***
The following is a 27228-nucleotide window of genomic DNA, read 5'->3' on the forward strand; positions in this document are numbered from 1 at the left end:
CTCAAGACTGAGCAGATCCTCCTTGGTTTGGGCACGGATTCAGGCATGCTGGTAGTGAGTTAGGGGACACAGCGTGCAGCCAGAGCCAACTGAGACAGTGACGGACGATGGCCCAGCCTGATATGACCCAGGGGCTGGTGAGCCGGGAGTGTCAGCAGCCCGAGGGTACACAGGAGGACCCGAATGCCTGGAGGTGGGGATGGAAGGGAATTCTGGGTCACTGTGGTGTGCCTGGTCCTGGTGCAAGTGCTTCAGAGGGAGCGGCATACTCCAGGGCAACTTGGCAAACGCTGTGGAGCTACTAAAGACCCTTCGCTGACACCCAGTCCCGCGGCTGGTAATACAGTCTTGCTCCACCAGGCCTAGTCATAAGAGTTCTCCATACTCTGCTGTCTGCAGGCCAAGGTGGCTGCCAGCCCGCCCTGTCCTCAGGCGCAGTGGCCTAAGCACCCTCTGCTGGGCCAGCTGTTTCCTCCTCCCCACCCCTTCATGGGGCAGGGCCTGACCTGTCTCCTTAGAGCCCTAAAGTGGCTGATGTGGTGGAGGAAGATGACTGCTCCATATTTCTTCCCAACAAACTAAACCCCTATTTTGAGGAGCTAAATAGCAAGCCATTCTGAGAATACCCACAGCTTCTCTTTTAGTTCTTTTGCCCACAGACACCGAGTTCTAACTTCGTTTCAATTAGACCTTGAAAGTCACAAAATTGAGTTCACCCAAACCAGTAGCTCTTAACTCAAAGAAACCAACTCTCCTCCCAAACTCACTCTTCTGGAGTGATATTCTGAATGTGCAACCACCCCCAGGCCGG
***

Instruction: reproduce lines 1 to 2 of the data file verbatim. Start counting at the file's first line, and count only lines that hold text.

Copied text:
The following is a 27228-nucleotide window of genomic DNA, read 5'->3' on the forward strand; positions in this document are numbered from 1 at the left end:
CTCAAGACTGAGCAGATCCTCCTTGGTTTGGGCACGGATTCAGGCATGCTGGTAGTGAGTTAGGGGACACAGCGTGCAGCCAGAGCCAACTGAGACAGTGACGGACGATGGCCCAGCCTGATATGACCCAGGGGCTGGTGAGCCGGGAGTGTCAGCAGCCCGAGGGTACACAGGAGGACCCGAATGCCTGGAGGTGGGGATGGAAGGGAATTCTGGGTCACTGTGGTGTGCCTGGTCCTGGTGCAAGTGCTTCAGAGGGAGCGGCATACTCCAGGGCAACTTGGCAAACGCTGTGGAGCTACTAAAGACCCTTCGCTGACACCCAGTCCCGCGGCTGGTAATACAGTCTTGCTCCACCAGGCCTAGTCATAAGAGTTCTCCATACTCTGCTGTCTGCAGGCCAAGGTGGCTGCCAGCCCGCCCTGTCCTCAGGCGCAGTGGCCTAAGCACCCTCTGCTGGGCCAGCTGTTTCCTCCTCCCCACCCCTTCATGGGGCAGGGCCTGACCTGTCTCCTTAGAGCCCTAAAGTGGCTGATGTGGTGGAGGAAGATGACTGCTCCATATTTCTTCCCAACAAACTAAACCCCTATTTTGAGGAGCTAAATAGCAAGCCATTCTGAGAATACCCACAGCTTCTCTTTTAGTTCTTTTGCCCACAGACACCGAGTTCTAACTTCGTTTCAATTAGACCTTGAAAGTCACAAAATTGAGTTCACCCAAACCAGTAGCTCTTAACTCAAAGAAACCAACTCTCCTCCCAAACTCACTCTTCTGGAGTGATATTCTGAATGTGCAACCACCCCCAGGCCGG